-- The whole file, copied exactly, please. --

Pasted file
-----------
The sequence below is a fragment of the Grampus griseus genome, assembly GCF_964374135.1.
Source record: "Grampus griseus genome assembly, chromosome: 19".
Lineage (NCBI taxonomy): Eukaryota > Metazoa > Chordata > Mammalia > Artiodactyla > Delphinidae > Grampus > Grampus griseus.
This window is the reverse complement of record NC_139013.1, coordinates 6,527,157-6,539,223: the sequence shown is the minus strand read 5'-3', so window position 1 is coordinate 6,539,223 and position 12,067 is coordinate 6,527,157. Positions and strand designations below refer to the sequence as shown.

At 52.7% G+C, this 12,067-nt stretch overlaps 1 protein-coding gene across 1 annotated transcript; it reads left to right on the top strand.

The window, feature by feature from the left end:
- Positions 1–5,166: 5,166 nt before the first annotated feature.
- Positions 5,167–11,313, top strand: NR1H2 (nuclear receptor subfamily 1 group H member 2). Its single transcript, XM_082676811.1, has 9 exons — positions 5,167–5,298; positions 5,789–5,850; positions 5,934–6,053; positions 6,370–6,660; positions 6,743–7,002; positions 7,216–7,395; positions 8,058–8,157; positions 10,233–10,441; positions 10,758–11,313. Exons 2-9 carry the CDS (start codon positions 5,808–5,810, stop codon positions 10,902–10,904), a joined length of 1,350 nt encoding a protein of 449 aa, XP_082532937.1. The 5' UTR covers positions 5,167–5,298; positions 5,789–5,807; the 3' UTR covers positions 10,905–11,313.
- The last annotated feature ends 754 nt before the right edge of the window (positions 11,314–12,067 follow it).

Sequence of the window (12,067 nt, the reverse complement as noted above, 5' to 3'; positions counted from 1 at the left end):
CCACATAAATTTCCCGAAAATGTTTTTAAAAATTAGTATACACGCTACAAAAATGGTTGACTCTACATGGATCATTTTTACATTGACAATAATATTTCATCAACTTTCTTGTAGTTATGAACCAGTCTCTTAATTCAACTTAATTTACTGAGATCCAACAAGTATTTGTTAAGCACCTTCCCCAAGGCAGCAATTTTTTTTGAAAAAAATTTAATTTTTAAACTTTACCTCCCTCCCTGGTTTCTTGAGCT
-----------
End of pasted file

The sequence below is a fragment of the Grampus griseus genome, assembly GCF_964374135.1.
Source record: "Grampus griseus genome assembly, chromosome: 19".
Lineage (NCBI taxonomy): Eukaryota > Metazoa > Chordata > Mammalia > Artiodactyla > Delphinidae > Grampus > Grampus griseus.
This window is the reverse complement of record NC_139013.1, coordinates 6,527,157-6,539,223: the sequence shown is the minus strand read 5'-3', so window position 1 is coordinate 6,539,223 and position 12,067 is coordinate 6,527,157. Positions and strand designations below refer to the sequence as shown.

At 52.7% G+C, this 12,067-nt stretch overlaps 1 protein-coding gene across 1 annotated transcript; it reads left to right on the top strand.

The window, feature by feature from the left end:
- Positions 1–5,166: 5,166 nt before the first annotated feature.
- Positions 5,167–11,313, top strand: NR1H2 (nuclear receptor subfamily 1 group H member 2). Its single transcript, XM_082676811.1, has 9 exons — positions 5,167–5,298; positions 5,789–5,850; positions 5,934–6,053; positions 6,370–6,660; positions 6,743–7,002; positions 7,216–7,395; positions 8,058–8,157; positions 10,233–10,441; positions 10,758–11,313. Exons 2-9 carry the CDS (start codon positions 5,808–5,810, stop codon positions 10,902–10,904), a joined length of 1,350 nt encoding a protein of 449 aa, XP_082532937.1. The 5' UTR covers positions 5,167–5,298; positions 5,789–5,807; the 3' UTR covers positions 10,905–11,313.
- The last annotated feature ends 754 nt before the right edge of the window (positions 11,314–12,067 follow it).

Sequence of the window (12,067 nt, the reverse complement as noted above, 5' to 3'; positions counted from 1 at the left end):
CCACATAAATTTCCCGAAAATGTTTTTAAAAATTAGTATACACGCTACAAAAATGGTTGACTCTACATGGATCATTTTTACATTGACAATAATATTTCATCAACTTTCTTGTAGTTATGAACCAGTCTCTTAATTCAACTTAATTTACTGAGATCCAACAAGTATTTGTTAAGCACCTTCCCCAAGGCAGCAATTTTTTTTGAAAAAAATTTAATTTTTAAACTTTACCTCCCTCCCTGGTTTCTTGAGCT